Can changes in clinical attire reduce likelihood of cross-infection without jeopardising the doctor-patient relationship?

J Hosp Infect. 2010 Jan;74(1):22-9. doi: 10.1016/j.jhin.2009.07.031. Epub 2009 Nov 14.


Research has shown that healthcare workers' clothes can become contaminated with pathogens. This study aimed to determine whether hospital doctors can change their attire to reduce the possibility of cross-infection without jeopardising the doctor-patient relationship. In this experimental repeated-measures study, 55 male and 45 female inpatients (mean age: 52.89 years) were randomly selected. Participants were shown photographs of medical dresscodes and asked to rate their appropriateness on a 5-point Likert scale. They were then read a standardised statement regarding the significance of attire to cross-infection and the exercise was repeated. Pre statement, there was no significant difference between the majority of dress options, though casual dress (male and female) and short-sleeved top (female) were considered significantly less appropriate. Post statement, surgical 'scrubs' and short-sleeved top/shirt were deemed most appropriate (P<0.0001). There was no significant difference between short-sleeved shirt and scrubs for males. For females, scrubs were preferred (P=0.0005). Participants expressed no significant preference for medical attire, with the exception of a dislike of casual dress. However, once informed of the significance of attire to cross-infection, preference changes to favour dresscodes which may minimise infection risk.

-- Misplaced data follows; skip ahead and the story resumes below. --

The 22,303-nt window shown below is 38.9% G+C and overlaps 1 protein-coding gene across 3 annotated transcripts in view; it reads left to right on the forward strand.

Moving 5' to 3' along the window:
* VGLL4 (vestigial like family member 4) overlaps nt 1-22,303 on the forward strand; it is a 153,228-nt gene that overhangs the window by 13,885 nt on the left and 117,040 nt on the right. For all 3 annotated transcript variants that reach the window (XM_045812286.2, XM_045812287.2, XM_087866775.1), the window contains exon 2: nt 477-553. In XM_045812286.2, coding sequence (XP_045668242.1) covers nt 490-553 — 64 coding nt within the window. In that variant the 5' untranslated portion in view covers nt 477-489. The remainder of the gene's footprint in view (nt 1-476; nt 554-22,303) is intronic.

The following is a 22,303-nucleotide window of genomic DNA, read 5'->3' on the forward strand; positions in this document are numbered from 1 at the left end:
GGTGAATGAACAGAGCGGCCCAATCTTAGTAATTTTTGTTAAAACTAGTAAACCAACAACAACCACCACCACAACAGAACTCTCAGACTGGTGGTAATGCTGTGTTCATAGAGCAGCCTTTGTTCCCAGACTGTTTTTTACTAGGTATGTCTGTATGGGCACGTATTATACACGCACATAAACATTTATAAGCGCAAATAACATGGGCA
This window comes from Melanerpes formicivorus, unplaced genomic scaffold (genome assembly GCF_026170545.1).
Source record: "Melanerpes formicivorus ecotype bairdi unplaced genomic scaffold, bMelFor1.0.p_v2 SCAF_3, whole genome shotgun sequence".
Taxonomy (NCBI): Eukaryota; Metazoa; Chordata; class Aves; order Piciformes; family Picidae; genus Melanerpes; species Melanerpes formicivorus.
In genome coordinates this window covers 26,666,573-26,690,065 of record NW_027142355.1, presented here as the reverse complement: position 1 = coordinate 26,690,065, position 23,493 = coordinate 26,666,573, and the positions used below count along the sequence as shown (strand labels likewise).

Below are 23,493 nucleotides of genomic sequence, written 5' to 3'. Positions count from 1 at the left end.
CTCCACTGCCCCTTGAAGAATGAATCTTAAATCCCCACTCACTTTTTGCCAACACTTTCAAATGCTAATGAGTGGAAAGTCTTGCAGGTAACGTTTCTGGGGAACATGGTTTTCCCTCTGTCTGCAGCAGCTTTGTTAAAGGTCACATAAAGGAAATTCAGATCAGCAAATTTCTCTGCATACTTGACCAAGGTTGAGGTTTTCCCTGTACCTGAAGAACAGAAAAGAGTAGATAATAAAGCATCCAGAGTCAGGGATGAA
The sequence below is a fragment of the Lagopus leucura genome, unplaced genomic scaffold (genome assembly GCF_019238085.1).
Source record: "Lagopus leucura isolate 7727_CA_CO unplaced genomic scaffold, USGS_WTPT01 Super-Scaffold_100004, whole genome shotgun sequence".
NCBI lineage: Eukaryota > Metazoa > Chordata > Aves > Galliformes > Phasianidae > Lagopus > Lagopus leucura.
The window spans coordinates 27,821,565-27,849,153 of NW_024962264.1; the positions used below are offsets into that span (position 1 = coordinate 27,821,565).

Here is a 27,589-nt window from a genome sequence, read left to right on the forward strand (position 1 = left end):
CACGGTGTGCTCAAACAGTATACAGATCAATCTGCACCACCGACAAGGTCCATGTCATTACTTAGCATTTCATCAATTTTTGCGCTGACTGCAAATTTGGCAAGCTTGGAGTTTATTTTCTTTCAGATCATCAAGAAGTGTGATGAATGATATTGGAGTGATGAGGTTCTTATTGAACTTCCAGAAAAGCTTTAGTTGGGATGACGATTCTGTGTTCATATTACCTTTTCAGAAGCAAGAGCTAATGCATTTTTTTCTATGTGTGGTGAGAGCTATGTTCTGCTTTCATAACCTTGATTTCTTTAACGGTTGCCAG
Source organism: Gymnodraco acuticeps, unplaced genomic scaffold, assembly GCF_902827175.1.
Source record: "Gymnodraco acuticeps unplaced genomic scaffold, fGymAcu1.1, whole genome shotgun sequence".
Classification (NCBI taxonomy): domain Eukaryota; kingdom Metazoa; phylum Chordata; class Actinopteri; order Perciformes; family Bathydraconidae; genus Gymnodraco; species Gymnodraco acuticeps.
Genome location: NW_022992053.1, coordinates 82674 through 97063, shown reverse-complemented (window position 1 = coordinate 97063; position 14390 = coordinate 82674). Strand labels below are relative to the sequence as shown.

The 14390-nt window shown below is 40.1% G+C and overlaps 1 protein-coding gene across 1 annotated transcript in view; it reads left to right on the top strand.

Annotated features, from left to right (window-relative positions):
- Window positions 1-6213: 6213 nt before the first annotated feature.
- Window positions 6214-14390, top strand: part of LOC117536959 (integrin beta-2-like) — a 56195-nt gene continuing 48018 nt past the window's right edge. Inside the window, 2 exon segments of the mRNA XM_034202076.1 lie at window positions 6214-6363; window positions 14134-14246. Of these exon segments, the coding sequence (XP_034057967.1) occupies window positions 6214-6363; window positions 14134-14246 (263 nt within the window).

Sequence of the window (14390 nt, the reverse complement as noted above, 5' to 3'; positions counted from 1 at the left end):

MeSH terms

  • Clothing / psychology*
  • Clothing / standards*
  • Cross Infection / prevention & control*
  • Female
  • Humans
  • Infection Control / methods*
  • Inpatients
  • Male
  • Middle Aged
  • Physician-Patient Relations*